Leptin is a hormone that regulates appetite and plays a key role in energy regulation. It is produced in fatty tissue in direct proportion to the amount of stored fat, and it acts on receptors in the brain to inhibit appetite. It is now clear that consumption of high amounts of fructose causes leptin resistance. The result is that an ever increasing accumulation of fat does not curb appetite.
We also know that, when consumed in excess, fructose causes an increase in blood fat levels - triglycerides, total blood cholesterol and bad cholesterol (LDL) - the prevalence of type 2 diabetes, high blood pressure, abnormal blood clotting and heart disease.
The irony here is that, as the food industry succumbed to pressure to reduce the fat content of their products, the taste deteriorated, so sugars were added in increasing amounts to counteract this.
Today, the average US citizen consumes twenty teaspoons of added sugars per day. For teenage males the figure is thirty four teaspoons. This equates to some twenty five percent of total calorie intake - empty calories that not only fail to provide food value, but actually rob the body of essential nutrients. Seventy percent of the consumed sugars come from manufactured foods, where the label may describe them as corn sweeteners, dextrose, glucose or high fructose corn syrup. Other countries are catching up fast. Indians in KwaZulu-Natal, South Africa, consume nine times the amount of sugar that Indians consume in India, and they have suffered a veritable explosion of diabetes, believed to be the highest in the world.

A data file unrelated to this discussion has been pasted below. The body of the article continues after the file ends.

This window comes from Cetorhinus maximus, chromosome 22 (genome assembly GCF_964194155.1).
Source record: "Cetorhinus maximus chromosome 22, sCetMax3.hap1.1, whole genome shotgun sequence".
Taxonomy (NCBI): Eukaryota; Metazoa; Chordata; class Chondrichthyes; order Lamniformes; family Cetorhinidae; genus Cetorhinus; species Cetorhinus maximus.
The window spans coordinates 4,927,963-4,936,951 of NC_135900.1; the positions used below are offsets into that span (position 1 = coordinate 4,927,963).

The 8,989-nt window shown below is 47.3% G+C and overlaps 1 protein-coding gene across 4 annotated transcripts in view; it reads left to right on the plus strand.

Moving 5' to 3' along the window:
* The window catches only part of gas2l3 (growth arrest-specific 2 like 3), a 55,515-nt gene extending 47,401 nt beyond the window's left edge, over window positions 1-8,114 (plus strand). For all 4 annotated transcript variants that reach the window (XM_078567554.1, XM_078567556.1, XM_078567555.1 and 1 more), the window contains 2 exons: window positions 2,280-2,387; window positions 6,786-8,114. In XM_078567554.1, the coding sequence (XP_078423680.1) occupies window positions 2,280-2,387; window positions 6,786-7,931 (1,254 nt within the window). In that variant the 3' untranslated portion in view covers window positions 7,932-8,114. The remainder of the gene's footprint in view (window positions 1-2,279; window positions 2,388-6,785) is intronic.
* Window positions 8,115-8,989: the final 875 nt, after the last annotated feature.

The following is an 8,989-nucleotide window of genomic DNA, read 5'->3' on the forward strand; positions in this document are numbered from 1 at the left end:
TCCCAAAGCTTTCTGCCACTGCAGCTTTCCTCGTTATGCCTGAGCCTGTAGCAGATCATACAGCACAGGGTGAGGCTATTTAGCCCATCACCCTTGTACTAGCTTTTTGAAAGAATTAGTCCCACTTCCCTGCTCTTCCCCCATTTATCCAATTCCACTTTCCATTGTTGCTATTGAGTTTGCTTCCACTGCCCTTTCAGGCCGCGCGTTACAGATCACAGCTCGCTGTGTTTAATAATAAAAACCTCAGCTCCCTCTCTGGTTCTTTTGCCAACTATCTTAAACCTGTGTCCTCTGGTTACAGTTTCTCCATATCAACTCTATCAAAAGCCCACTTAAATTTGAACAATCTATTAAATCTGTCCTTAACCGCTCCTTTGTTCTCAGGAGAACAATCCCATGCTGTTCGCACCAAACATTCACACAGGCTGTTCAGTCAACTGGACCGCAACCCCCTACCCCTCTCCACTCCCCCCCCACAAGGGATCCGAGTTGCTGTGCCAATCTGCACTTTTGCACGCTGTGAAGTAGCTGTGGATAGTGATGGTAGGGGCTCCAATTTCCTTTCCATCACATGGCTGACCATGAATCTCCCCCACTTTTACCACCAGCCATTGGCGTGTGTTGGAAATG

We Should Tax Sugar
So serious is this health problem that urgent consideration should be given to taxing sugar in the same way we tax alcohol and tobacco. Activists wax lyrical on the issue of tobacco and liquor advertising, and argue that tobacco products should be kept out of sight in supermarkets. For the sake of our children’s health and longevity, we should be applying these restrictions to any food and drink that contains added sugar, because sugar has killed more people than alcohol and tobacco combined. Sugar is also an addictive drug. Sugar consumption releases endogenous opiates and dopamine - brain chemicals that make you feel high.